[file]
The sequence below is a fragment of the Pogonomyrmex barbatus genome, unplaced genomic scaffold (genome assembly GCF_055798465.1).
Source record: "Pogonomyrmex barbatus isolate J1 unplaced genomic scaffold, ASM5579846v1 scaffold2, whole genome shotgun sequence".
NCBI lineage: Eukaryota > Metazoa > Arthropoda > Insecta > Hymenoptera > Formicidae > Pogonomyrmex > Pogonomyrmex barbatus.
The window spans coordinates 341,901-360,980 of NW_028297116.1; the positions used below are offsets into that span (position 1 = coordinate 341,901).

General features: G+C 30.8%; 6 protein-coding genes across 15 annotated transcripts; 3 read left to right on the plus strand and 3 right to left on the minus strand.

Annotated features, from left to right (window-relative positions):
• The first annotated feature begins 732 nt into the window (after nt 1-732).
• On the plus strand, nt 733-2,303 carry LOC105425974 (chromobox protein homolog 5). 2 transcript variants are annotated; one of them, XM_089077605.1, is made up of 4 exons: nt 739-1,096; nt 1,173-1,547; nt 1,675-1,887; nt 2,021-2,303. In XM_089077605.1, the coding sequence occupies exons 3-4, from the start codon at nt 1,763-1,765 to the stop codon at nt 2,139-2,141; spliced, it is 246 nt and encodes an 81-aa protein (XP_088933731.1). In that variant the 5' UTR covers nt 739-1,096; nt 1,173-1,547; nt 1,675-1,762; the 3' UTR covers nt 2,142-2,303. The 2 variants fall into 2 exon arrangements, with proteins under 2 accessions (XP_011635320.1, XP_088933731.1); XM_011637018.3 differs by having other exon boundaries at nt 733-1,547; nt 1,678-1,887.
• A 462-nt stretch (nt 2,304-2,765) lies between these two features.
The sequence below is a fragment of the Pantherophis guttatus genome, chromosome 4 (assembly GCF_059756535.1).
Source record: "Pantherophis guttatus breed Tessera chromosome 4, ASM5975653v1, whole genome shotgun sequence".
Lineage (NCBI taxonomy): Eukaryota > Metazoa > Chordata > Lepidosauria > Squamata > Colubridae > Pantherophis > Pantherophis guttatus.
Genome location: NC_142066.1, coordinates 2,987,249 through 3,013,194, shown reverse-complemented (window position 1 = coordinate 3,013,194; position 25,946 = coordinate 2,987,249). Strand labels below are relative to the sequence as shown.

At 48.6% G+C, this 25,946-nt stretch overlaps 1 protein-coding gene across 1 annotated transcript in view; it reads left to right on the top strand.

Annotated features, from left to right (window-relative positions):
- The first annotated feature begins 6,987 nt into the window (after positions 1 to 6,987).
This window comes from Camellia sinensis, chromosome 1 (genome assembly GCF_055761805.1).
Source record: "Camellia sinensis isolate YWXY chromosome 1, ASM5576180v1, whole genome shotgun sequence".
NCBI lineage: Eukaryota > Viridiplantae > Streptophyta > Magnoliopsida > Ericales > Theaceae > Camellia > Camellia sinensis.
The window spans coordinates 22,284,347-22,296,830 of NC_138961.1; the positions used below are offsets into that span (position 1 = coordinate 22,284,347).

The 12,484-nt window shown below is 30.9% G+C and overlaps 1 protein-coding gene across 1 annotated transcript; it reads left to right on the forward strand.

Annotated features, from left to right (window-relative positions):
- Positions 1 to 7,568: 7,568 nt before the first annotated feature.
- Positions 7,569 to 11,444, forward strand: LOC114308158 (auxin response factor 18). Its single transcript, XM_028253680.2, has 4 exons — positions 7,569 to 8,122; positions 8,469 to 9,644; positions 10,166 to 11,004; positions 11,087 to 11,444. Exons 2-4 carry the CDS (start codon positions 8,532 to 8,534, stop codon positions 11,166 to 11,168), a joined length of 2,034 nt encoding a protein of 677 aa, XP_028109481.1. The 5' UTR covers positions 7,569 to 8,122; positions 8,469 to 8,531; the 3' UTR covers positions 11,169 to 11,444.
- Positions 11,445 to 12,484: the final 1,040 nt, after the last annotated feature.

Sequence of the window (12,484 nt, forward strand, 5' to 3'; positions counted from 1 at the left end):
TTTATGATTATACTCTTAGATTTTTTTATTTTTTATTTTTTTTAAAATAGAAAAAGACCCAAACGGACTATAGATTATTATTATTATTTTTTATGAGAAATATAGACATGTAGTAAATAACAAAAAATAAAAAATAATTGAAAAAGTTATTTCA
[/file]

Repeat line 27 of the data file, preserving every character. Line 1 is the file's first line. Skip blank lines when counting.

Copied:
TTTATGATTATACTCTTAGATTTTTTTATTTTTTATTTTTTTTAAAATAGAAAAAGACCCAAACGGACTATAGATTATTATTATTATTTTTTATGAGAAATATAGACATGTAGTAAATAACAAAAAATAAAAAATAATTGAAAAAGTTATTTCA